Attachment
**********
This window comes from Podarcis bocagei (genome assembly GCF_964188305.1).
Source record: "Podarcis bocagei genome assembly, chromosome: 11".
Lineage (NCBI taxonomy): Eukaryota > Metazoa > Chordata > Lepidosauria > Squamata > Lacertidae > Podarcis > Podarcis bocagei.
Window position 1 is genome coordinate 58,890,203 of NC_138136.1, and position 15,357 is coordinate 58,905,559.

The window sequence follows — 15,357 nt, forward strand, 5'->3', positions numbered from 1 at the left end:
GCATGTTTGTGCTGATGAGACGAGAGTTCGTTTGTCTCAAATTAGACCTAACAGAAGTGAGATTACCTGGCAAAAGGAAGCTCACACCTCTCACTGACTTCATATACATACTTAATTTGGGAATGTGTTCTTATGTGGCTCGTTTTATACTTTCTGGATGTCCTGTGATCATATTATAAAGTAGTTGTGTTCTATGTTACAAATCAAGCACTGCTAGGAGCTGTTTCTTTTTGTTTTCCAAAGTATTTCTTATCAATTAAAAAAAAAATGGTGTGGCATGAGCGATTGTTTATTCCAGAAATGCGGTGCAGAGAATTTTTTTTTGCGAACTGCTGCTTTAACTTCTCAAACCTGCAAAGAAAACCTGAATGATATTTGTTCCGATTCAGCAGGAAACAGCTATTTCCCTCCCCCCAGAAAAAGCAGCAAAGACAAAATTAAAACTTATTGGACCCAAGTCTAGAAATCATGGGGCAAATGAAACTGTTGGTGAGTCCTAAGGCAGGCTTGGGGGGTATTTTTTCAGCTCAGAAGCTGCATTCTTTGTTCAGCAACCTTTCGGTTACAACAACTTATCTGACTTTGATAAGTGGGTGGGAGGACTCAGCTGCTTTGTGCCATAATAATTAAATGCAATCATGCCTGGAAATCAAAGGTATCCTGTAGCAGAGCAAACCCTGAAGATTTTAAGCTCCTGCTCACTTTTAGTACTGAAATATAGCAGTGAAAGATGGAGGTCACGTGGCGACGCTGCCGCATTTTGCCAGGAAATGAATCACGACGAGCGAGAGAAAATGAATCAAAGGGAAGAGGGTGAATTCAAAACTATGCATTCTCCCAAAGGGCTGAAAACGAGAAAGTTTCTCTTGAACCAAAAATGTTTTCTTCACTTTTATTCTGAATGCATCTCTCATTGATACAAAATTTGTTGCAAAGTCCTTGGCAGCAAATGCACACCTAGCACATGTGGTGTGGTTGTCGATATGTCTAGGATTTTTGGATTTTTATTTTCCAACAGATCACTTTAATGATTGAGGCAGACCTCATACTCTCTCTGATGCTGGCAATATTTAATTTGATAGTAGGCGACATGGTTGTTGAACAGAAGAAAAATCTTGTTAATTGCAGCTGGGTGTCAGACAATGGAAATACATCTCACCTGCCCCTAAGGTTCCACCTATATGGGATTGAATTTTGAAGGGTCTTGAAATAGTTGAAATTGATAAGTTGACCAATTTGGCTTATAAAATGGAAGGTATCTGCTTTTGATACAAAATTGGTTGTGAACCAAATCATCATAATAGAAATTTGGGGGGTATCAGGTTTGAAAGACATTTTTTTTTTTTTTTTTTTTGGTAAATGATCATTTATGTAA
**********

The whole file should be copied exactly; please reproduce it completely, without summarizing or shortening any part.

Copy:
This window comes from Podarcis bocagei (genome assembly GCF_964188305.1).
Source record: "Podarcis bocagei genome assembly, chromosome: 11".
Lineage (NCBI taxonomy): Eukaryota > Metazoa > Chordata > Lepidosauria > Squamata > Lacertidae > Podarcis > Podarcis bocagei.
Window position 1 is genome coordinate 58,890,203 of NC_138136.1, and position 15,357 is coordinate 58,905,559.

The window sequence follows — 15,357 nt, forward strand, 5'->3', positions numbered from 1 at the left end:
GCATGTTTGTGCTGATGAGACGAGAGTTCGTTTGTCTCAAATTAGACCTAACAGAAGTGAGATTACCTGGCAAAAGGAAGCTCACACCTCTCACTGACTTCATATACATACTTAATTTGGGAATGTGTTCTTATGTGGCTCGTTTTATACTTTCTGGATGTCCTGTGATCATATTATAAAGTAGTTGTGTTCTATGTTACAAATCAAGCACTGCTAGGAGCTGTTTCTTTTTGTTTTCCAAAGTATTTCTTATCAATTAAAAAAAAAATGGTGTGGCATGAGCGATTGTTTATTCCAGAAATGCGGTGCAGAGAATTTTTTTTTGCGAACTGCTGCTTTAACTTCTCAAACCTGCAAAGAAAACCTGAATGATATTTGTTCCGATTCAGCAGGAAACAGCTATTTCCCTCCCCCCAGAAAAAGCAGCAAAGACAAAATTAAAACTTATTGGACCCAAGTCTAGAAATCATGGGGCAAATGAAACTGTTGGTGAGTCCTAAGGCAGGCTTGGGGGGTATTTTTTCAGCTCAGAAGCTGCATTCTTTGTTCAGCAACCTTTCGGTTACAACAACTTATCTGACTTTGATAAGTGGGTGGGAGGACTCAGCTGCTTTGTGCCATAATAATTAAATGCAATCATGCCTGGAAATCAAAGGTATCCTGTAGCAGAGCAAACCCTGAAGATTTTAAGCTCCTGCTCACTTTTAGTACTGAAATATAGCAGTGAAAGATGGAGGTCACGTGGCGACGCTGCCGCATTTTGCCAGGAAATGAATCACGACGAGCGAGAGAAAATGAATCAAAGGGAAGAGGGTGAATTCAAAACTATGCATTCTCCCAAAGGGCTGAAAACGAGAAAGTTTCTCTTGAACCAAAAATGTTTTCTTCACTTTTATTCTGAATGCATCTCTCATTGATACAAAATTTGTTGCAAAGTCCTTGGCAGCAAATGCACACCTAGCACATGTGGTGTGGTTGTCGATATGTCTAGGATTTTTGGATTTTTATTTTCCAACAGATCACTTTAATGATTGAGGCAGACCTCATACTCTCTCTGATGCTGGCAATATTTAATTTGATAGTAGGCGACATGGTTGTTGAACAGAAGAAAAATCTTGTTAATTGCAGCTGGGTGTCAGACAATGGAAATACATCTCACCTGCCCCTAAGGTTCCACCTATATGGGATTGAATTTTGAAGGGTCTTGAAATAGTTGAAATTGATAAGTTGACCAATTTGGCTTATAAAATGGAAGGTATCTGCTTTTGATACAAAATTGGTTGTGAACCAAATCATCATAATAGAAATTTGGGGGGTATCAGGTTTGAAAGACATTTTTTTTTTTTTTTTTTTTGGTAAATGATCATTTATGTAA